*** THE FOLLOWING IS "MADE-UP" *** (BY ME ) ***
I have just discovered a "lost" portion of Sir Arthur Sullivan's diary from around the time when he was composing the music for Princess Ida. It gives some credence to the claim made by Scientists that there is a direct line between food, drink, happiness and sexual activity and the quality of work produced. Here is an extract:
MONDAY. Went to club PM. Played baccarat. Won £20. Dined on pate fois gras, followed by poached salmon, washed down with a bottle of '74 Claret. Wonderful meal. Went home. Composed music to opening number, quintet, duet for Mellissa and Blanche, and the other two ladies' choruses. Went to bed.
TUESDAY. Went to Epsom Races with the Prince. Won £240. Stopped off to see Mrs. Ronalds on the way back. Dined at club. Excellent beefsteak. Went home in high spirits. Composed music for the two men's trios, the Princess's song, Psyche's song and Cyril's Kissing Song. Went to bed.
WEDNESDAY. What a day! Royalty cheque for Iolanthe came with the morning post. Largest yet! My stockbroker informed me of buoyancy of markets, my investments up by 30%! Mrs. Ronalds came to visit after luncheon. Went to casino. Won over £500. Was told of my impending knighthood. Mrs. Ronalds tentatively accepted my proposal of marriage. Dined at the Garrick. Lobster thermidor, accompanied by a '64 Chablis. Best meal I ever tasted. Mrs. Ronalds came home for a short while. After she went, composed Act II finale and Princess's Solo. Went to bed exhausted but very happy.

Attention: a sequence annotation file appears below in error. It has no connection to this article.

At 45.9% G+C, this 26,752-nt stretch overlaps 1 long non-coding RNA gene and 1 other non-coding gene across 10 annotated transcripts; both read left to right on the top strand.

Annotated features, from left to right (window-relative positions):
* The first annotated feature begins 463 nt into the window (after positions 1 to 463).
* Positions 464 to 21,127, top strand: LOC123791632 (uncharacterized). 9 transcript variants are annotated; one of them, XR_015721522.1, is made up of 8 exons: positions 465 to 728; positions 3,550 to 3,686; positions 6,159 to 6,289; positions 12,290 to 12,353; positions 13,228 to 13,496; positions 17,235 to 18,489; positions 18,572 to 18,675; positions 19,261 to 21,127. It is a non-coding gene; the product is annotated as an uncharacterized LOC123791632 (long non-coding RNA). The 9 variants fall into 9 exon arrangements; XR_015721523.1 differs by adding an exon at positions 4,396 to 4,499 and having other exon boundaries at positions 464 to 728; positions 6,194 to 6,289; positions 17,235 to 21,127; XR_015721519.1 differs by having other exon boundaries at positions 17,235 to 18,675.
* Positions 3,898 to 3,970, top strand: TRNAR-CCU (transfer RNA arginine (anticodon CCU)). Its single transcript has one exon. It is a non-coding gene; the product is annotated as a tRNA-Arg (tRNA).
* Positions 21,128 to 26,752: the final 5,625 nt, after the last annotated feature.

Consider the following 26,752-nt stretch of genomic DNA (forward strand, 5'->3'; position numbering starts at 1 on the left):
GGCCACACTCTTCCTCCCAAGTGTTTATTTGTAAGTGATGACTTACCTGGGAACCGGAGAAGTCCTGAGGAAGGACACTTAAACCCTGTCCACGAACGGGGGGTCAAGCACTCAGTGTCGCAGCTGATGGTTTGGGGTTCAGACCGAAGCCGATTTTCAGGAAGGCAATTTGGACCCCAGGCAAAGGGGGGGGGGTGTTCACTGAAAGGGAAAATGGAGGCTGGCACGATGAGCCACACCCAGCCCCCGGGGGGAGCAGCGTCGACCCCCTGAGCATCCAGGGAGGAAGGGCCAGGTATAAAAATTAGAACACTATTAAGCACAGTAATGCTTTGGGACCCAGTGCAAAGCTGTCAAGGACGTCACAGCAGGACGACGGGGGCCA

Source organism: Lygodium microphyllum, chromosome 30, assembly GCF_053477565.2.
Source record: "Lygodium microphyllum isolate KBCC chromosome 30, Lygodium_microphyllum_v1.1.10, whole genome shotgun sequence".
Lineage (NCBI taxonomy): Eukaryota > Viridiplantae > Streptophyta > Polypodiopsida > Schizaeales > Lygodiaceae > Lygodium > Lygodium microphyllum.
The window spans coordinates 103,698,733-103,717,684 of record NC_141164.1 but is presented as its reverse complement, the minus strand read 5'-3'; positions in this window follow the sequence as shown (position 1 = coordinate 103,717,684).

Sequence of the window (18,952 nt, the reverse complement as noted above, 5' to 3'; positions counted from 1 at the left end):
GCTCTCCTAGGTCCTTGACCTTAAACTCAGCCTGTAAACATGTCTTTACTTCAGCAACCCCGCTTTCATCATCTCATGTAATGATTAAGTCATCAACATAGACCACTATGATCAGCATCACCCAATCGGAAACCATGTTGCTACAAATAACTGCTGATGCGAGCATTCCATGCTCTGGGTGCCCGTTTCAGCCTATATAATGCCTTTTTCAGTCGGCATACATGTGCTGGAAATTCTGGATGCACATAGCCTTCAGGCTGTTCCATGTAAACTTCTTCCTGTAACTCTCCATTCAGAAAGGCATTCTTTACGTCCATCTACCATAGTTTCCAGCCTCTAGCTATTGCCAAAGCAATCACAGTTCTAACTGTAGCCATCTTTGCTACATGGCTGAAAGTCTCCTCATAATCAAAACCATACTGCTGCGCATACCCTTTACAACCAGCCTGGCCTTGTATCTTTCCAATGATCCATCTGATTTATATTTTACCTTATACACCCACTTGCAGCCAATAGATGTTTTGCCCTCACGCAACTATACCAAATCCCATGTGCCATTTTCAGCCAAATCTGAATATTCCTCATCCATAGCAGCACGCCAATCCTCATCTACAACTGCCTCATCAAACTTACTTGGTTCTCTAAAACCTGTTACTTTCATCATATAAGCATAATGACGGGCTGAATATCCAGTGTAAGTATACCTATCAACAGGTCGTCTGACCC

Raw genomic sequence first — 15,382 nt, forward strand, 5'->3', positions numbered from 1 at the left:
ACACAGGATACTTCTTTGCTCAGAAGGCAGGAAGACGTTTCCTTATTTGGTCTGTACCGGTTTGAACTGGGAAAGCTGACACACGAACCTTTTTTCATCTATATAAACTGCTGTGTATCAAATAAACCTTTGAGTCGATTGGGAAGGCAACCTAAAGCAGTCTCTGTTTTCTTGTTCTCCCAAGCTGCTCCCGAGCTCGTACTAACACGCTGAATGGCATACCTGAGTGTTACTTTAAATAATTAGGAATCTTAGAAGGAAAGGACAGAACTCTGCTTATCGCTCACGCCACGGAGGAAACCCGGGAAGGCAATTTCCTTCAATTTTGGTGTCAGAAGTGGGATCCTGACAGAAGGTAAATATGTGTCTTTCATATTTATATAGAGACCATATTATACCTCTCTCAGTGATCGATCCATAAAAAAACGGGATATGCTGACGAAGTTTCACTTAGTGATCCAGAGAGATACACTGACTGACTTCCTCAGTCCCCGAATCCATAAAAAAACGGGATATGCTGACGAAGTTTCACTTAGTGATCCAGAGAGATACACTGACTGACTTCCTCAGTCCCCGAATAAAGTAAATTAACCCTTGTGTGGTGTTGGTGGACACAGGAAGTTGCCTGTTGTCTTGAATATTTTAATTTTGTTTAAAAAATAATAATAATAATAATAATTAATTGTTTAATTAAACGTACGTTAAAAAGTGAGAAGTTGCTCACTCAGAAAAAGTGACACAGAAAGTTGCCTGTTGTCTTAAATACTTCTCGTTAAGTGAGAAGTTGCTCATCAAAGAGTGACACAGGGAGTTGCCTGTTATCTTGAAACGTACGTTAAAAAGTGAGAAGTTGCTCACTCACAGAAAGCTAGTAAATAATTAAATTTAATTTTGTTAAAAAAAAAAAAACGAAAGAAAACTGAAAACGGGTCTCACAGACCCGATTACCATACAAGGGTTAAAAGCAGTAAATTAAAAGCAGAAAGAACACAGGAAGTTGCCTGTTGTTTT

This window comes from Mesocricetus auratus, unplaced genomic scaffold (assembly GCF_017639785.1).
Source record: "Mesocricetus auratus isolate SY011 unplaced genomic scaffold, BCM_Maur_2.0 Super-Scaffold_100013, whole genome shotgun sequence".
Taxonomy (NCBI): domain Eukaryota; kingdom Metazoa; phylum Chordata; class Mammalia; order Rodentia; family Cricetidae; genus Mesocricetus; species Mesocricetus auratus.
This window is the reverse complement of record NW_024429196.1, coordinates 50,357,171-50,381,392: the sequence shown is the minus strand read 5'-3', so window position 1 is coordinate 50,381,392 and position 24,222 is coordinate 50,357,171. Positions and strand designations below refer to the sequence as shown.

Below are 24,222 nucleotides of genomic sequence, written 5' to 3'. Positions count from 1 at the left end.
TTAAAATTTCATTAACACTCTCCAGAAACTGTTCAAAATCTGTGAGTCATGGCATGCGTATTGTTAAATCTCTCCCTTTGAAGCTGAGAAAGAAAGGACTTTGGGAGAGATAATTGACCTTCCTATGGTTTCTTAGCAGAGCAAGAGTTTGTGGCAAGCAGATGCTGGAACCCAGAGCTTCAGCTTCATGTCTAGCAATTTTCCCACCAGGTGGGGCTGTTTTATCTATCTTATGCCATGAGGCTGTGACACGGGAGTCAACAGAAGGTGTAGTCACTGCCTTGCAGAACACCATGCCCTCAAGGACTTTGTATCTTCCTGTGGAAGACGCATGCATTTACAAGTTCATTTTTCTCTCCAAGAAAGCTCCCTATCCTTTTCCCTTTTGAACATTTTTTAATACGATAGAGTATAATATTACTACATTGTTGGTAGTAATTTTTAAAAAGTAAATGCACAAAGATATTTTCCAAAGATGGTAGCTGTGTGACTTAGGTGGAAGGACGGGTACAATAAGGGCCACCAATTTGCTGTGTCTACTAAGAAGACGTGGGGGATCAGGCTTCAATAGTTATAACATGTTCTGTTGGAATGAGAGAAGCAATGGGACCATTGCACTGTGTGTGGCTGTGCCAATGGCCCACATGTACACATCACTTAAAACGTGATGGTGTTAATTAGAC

THURSDAY. Quiet day. Dined in the evening with Carte, at the "Star of Bombay". Had Prawn Vindaloo, 12 poppadums, 4 onion bahjees, egg pilau rice and three garlic naan bread, washed down with 16 pints of warm lager and 7 whiskeys. Managed to stagger home, helped upstairs by Louis and Clothilde. They helped me into my study, where I composed "Come, mighty must" before passing out.
FRIDAY Worst ever hangover. Can't shake the feeling that I did something terrible last night.
Robert Jones: I'm still laughing and having a great deal of trouble typing. Bravo!
Ed Glazier: OK, I guess I am the one to come to the defence of "Come, Mighty Must". I have played Gama in two productions of Ida by the Stanford Savoyards and in both cases, CMM was played as a pretty serious song. Though well sung, it was not particularly well-received by the audiences. I had tried in both cases to influence the directors and the actresses to treat this as a comic song, as was done at the University of Michigan Gilbert and Sullivan Society in its 1973 production, staged by Susan Morris, a longtime UMGASS singer and director (she had played Ida, among other roles). (I was in the chorus). Blanche was performed by Nancy Hall Gilmartin, who had played Ida and Psyche in previous UMGASS Idas.